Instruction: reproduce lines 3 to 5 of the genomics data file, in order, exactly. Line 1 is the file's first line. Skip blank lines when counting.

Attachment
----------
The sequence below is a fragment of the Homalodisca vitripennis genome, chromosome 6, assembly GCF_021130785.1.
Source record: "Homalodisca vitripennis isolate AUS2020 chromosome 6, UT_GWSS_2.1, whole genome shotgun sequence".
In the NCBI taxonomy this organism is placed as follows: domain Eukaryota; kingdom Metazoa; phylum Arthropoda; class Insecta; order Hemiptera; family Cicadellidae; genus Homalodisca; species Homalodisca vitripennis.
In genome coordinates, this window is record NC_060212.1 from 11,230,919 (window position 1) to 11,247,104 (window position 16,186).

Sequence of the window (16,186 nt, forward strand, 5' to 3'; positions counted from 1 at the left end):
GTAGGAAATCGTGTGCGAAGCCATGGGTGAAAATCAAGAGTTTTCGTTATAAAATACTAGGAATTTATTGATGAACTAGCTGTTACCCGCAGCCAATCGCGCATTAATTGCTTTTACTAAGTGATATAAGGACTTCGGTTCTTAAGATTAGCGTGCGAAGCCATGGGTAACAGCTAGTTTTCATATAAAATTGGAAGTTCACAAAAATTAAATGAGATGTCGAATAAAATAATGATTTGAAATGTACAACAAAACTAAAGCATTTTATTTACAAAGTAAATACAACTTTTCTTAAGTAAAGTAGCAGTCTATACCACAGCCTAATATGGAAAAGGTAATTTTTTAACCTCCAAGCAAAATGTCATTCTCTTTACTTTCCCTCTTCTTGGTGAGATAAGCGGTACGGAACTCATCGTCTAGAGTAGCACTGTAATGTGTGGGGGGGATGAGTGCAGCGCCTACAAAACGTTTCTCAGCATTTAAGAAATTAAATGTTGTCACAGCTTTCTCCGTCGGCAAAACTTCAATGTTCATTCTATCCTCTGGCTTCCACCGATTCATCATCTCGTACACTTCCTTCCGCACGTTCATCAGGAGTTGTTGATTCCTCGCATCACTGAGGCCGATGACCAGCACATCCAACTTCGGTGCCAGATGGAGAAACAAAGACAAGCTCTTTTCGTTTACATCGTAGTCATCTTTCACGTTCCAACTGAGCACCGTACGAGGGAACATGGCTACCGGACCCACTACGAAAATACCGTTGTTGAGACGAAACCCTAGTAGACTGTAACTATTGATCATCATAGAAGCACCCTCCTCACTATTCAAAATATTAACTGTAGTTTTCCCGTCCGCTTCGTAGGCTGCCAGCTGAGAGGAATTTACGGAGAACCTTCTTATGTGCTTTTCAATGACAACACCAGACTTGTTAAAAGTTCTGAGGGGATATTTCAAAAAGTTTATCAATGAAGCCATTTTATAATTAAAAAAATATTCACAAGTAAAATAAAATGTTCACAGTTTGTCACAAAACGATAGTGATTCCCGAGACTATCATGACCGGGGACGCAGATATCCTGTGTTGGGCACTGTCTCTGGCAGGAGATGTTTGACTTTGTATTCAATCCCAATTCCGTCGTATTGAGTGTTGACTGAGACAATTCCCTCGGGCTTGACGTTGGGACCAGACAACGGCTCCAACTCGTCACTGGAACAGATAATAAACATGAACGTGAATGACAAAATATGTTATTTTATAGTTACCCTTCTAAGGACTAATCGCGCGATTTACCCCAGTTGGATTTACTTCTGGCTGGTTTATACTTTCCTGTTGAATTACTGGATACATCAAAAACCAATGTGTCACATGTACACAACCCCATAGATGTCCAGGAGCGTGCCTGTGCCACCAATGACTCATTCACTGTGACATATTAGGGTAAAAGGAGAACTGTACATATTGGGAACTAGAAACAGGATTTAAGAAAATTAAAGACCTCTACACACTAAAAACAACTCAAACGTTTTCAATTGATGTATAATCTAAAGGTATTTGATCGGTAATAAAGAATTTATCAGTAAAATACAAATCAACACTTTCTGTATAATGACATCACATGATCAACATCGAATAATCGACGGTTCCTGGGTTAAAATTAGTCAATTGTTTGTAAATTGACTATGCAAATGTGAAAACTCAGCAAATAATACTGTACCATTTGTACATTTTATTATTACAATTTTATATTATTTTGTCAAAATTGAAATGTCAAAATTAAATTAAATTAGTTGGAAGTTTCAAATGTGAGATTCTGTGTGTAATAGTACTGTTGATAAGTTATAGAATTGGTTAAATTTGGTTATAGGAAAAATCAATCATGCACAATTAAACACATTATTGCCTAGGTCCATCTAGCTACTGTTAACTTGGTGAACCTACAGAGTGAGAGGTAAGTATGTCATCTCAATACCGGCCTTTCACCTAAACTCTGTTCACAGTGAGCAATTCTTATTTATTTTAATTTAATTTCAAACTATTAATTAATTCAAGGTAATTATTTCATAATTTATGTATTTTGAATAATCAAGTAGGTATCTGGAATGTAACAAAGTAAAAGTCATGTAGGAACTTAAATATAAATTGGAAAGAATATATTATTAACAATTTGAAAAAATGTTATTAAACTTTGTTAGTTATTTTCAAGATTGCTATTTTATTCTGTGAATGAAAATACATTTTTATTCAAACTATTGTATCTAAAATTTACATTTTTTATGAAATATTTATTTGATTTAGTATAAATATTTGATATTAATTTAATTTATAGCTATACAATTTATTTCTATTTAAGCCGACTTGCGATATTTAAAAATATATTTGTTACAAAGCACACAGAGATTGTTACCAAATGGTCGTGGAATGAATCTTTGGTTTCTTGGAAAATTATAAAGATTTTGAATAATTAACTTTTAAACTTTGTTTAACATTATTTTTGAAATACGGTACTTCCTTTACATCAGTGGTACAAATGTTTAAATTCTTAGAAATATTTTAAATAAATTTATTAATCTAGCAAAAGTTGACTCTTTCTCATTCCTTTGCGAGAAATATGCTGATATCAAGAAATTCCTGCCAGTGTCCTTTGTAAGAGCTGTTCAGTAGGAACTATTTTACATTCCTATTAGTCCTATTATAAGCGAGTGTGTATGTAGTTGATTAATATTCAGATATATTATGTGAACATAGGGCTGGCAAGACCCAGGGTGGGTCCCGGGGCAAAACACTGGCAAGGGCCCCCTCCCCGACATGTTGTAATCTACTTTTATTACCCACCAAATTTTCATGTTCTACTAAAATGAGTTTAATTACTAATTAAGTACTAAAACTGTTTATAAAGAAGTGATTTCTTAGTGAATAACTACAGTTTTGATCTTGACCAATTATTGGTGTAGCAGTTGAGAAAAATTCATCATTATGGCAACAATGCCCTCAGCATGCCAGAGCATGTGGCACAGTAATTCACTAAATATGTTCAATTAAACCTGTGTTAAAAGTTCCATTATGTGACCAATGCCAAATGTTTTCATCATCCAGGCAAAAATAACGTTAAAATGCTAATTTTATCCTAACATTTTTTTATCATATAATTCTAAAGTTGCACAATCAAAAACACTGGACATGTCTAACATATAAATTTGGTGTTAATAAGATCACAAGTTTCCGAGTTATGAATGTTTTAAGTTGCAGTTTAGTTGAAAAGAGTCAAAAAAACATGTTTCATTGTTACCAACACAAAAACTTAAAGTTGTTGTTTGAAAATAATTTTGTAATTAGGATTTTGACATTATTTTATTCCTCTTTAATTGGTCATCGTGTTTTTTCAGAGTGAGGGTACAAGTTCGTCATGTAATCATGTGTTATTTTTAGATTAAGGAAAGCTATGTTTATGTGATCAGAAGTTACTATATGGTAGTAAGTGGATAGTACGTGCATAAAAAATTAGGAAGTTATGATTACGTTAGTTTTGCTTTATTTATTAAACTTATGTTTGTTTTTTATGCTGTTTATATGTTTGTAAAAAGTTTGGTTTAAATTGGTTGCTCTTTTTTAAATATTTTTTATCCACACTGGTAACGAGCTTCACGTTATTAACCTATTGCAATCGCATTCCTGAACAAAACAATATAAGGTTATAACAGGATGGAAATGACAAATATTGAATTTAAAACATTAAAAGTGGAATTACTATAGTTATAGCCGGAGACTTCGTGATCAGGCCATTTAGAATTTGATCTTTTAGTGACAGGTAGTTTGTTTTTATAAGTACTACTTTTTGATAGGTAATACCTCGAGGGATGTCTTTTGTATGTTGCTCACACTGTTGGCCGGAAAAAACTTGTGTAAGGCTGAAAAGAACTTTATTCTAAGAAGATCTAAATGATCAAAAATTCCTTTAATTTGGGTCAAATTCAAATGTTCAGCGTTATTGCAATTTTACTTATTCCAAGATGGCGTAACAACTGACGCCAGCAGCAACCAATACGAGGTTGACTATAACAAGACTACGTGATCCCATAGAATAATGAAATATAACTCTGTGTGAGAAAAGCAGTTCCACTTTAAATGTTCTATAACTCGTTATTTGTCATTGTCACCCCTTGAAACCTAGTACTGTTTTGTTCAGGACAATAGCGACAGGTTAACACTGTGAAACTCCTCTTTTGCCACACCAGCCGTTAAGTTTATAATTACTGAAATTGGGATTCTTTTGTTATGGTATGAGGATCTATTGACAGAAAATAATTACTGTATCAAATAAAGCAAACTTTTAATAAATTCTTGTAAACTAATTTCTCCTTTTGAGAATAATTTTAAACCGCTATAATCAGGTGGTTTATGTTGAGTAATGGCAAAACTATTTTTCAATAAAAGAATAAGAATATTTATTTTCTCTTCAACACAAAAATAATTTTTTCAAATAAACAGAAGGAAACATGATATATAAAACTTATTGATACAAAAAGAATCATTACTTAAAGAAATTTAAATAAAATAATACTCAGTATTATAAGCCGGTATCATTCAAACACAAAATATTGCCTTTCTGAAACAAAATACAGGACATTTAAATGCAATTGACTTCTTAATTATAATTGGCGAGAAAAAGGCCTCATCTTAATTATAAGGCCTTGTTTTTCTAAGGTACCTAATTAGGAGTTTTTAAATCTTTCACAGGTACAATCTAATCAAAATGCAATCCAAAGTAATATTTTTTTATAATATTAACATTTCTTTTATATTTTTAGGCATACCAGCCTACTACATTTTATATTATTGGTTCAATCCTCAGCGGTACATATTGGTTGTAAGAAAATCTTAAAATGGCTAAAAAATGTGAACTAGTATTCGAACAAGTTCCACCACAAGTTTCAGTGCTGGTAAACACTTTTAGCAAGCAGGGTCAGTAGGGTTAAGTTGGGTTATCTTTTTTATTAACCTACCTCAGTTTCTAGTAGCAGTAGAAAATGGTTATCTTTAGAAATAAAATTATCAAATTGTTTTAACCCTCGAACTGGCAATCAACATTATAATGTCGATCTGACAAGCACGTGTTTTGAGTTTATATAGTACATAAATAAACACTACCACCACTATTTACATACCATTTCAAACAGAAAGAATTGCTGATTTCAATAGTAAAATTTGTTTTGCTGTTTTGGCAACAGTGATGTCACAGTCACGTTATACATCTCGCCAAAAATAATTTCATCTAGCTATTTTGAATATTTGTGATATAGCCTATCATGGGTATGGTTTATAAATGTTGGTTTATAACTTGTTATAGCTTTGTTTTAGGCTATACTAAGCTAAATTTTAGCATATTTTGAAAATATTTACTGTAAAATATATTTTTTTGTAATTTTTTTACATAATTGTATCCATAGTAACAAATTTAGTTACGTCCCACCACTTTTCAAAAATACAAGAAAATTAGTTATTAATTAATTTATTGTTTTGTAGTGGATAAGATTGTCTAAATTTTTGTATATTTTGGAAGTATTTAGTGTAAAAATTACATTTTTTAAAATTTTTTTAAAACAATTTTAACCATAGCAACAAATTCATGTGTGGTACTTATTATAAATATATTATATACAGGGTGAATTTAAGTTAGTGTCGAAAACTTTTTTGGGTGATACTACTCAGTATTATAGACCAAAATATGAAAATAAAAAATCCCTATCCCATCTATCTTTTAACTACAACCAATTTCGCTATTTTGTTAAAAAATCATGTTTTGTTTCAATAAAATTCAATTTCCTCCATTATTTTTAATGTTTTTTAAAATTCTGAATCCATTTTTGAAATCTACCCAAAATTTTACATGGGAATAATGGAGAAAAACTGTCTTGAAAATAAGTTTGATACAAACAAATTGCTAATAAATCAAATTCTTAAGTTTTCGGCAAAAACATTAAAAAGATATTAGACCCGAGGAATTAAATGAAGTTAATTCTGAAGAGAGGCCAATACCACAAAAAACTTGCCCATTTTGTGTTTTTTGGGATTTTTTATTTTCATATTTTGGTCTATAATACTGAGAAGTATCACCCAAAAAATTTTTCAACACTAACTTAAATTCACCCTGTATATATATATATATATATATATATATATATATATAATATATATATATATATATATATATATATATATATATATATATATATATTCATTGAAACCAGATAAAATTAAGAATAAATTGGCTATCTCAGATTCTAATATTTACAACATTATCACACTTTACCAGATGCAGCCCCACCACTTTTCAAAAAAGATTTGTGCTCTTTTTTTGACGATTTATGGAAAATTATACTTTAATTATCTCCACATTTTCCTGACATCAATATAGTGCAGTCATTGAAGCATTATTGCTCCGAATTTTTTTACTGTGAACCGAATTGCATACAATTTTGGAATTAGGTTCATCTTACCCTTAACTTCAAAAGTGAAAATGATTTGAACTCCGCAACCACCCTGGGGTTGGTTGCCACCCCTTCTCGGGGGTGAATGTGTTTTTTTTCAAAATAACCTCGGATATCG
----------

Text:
In the NCBI taxonomy this organism is placed as follows: domain Eukaryota; kingdom Metazoa; phylum Arthropoda; class Insecta; order Hemiptera; family Cicadellidae; genus Homalodisca; species Homalodisca vitripennis.
In genome coordinates, this window is record NC_060212.1 from 11,230,919 (window position 1) to 11,247,104 (window position 16,186).

Sequence of the window (16,186 nt, forward strand, 5' to 3'; positions counted from 1 at the left end):